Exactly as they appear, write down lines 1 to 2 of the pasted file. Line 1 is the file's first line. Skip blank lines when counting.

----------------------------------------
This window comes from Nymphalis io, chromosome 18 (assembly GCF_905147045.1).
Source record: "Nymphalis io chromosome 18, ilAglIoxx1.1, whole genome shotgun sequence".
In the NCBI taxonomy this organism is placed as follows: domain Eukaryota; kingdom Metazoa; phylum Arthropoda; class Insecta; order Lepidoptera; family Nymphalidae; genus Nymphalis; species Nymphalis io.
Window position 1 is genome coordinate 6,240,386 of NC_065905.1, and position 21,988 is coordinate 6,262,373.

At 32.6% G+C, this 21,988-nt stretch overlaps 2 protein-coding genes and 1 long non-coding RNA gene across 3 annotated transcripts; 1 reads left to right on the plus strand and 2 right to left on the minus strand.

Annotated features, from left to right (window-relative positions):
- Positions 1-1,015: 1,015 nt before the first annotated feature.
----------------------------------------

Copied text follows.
This window comes from Nymphalis io, chromosome 18 (assembly GCF_905147045.1).
Source record: "Nymphalis io chromosome 18, ilAglIoxx1.1, whole genome shotgun sequence".